With City back in the Football League, it was difficult to know what to expect from the Grecians’ first season back where they felt they belonged. It was a surprisingly quiet summer on the transfer front as Paul Tisdale mainly kept faith with the players who had got City promoted, with a couple of surprise releases particularly with respect to Wayne Carlisle, who’d played an important role in the promotion charge. The highest profile signing of the summer was Marcus Stewart, once hot property in the Premier League but now in the twilight of his career. Other signings included a couple of players with big reputations in non-league in Manny Panther and Craig McAllister.
After a creditable 1-1 draw away to big-spending Darlington on the opening day – Dan Seaborne scoring City’s first goal of the new era, it would prove to be a difficult start with two wins and two draws from their first nine matches in all competitions, while Wolves pounced to sign George Friend. What was to come, though, was a run of five wins and a draw from City’s next six matches to push City up the table to be amongst the pace-setters. Then came a midweek visit from Chesterfield, and City seemingly used up a whole season’s quota of serious errors in one match (cue the goals accompanied by the Benny Hill theme tune on the local news) in a 6-1 hammering. Worse was still to come just 11 days later – City had been handed an FA Cup trip to Curzon Ashton, a side that frankly up until then nobody outside that part of Manchester had ever heard of. In a humiliating display Tisdale’s side found themselves 3-0 down, a late rally to 3-2 not enough to stave off embarrassment.
With the obligatory defeat at Aldershot and a pair of draws to follow, it seemed like City’s optimism had evaporated and a season of struggle was thought to be ahead. This was exacerbated at 0-1 down against Lincoln, but a late rally for a 2-1 win, followed by a 4-1 thrashing of fellow promotion hopefuls Rochdale, gave rise to renewed optimism, only for a run of one win in seven, including for the first time in Tisdale’s spell in charge successive league defeats, suggested yet another false dawn. However, after the 2-1 defeat to Chesterfield at the end of January, City would lose only two more matches all season. This run took City from being outside contenders for the playoffs into a race for automatic promotion – surely something beyond the wildest dreams of City’s supporters in pre-season. Going into the final home match of the season against Morecambe City knew a victory would guarantee a spot in League One. So, naturally, City froze on the big occasion and could only draw 2-2, meaning City had to head to Rotherham (well, Sheffield!) on the final day still in search of a victory.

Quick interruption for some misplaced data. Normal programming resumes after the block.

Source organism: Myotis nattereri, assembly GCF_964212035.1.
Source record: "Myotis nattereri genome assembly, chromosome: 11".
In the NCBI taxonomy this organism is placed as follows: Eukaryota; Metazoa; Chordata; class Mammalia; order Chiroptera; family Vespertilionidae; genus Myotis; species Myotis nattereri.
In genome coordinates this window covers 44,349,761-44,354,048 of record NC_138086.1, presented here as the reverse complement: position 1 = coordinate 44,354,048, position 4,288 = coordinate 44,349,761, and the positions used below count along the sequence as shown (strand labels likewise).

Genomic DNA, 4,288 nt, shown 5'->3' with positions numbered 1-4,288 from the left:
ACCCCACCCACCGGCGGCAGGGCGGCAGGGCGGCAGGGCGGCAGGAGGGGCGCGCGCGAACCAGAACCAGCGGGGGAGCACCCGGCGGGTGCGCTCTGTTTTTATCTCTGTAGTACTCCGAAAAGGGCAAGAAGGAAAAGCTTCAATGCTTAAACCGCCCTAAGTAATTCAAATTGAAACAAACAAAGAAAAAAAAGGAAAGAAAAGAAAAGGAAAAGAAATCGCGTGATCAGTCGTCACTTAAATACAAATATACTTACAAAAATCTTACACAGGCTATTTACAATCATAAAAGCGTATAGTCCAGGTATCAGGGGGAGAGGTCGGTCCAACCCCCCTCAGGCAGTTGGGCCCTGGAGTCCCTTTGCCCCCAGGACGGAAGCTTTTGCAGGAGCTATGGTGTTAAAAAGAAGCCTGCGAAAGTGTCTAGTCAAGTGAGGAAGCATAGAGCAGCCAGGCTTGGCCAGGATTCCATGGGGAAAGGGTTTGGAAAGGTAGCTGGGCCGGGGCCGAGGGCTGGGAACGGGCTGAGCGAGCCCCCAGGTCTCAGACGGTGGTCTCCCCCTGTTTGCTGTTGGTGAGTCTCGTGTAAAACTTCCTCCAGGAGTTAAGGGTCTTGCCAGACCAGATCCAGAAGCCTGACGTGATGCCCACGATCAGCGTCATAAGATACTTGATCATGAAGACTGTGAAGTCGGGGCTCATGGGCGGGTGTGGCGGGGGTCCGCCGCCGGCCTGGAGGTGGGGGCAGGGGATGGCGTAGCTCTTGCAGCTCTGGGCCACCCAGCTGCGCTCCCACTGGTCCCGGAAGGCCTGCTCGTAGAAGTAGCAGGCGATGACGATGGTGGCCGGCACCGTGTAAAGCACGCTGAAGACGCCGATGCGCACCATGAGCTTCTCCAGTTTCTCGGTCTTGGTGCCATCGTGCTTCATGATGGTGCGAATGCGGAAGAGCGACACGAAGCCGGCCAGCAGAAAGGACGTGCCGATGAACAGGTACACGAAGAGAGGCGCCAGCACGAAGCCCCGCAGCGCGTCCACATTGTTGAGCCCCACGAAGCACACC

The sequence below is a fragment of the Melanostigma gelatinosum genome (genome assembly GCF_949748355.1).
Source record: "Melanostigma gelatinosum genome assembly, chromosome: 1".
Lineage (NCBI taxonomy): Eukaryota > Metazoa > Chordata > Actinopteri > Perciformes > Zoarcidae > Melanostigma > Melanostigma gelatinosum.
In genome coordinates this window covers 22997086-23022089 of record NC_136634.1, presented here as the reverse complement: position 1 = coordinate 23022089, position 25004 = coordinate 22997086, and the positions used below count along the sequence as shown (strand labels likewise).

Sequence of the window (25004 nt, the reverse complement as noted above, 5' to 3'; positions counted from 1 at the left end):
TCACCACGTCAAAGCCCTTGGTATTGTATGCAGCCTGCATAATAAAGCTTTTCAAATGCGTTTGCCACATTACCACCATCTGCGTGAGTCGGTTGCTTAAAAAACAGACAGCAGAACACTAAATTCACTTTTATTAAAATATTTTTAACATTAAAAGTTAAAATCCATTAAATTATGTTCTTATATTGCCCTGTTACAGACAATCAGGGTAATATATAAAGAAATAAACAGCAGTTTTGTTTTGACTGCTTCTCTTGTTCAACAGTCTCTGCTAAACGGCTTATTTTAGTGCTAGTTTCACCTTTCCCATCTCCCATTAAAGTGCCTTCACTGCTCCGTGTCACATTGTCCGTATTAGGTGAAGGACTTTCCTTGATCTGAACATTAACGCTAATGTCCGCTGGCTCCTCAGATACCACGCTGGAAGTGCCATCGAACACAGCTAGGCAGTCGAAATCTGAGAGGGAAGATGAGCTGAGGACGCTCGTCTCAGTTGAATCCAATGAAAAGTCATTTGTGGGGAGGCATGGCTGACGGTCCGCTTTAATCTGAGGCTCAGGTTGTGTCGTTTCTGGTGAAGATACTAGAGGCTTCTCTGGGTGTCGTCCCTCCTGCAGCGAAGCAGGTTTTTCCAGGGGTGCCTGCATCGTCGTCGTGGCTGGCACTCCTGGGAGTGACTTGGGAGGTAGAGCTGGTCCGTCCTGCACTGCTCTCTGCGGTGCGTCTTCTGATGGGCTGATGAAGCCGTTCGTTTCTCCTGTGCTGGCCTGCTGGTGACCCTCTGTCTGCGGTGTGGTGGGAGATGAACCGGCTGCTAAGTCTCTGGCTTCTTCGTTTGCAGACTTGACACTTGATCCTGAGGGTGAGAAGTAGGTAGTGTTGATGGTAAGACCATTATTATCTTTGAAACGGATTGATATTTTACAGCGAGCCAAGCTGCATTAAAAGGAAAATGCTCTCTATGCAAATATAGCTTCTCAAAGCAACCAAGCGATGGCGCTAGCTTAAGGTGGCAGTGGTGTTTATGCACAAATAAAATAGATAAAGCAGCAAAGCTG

All those who were there that day will remember the euphoria that greeted the team when Richard Logan, whose goal in the playoff semi at Torquay the previous season would prove decisive, popped up to score in front of the away hordes (2,700 made the trip). Loanee Stuart Fleetwood should have wrapped things up from the spot but fluffed his lines, but it didn’t matter, City were promoted as runners-up for their second straight promotion, and Paul Tisdale would go down in folklore (for most at least) amongst the greatest of City managers.
The third part in this series covering League can be found at http://www.exeweb.com/2016/02/23/tisdales-500-the-nosebleed-years/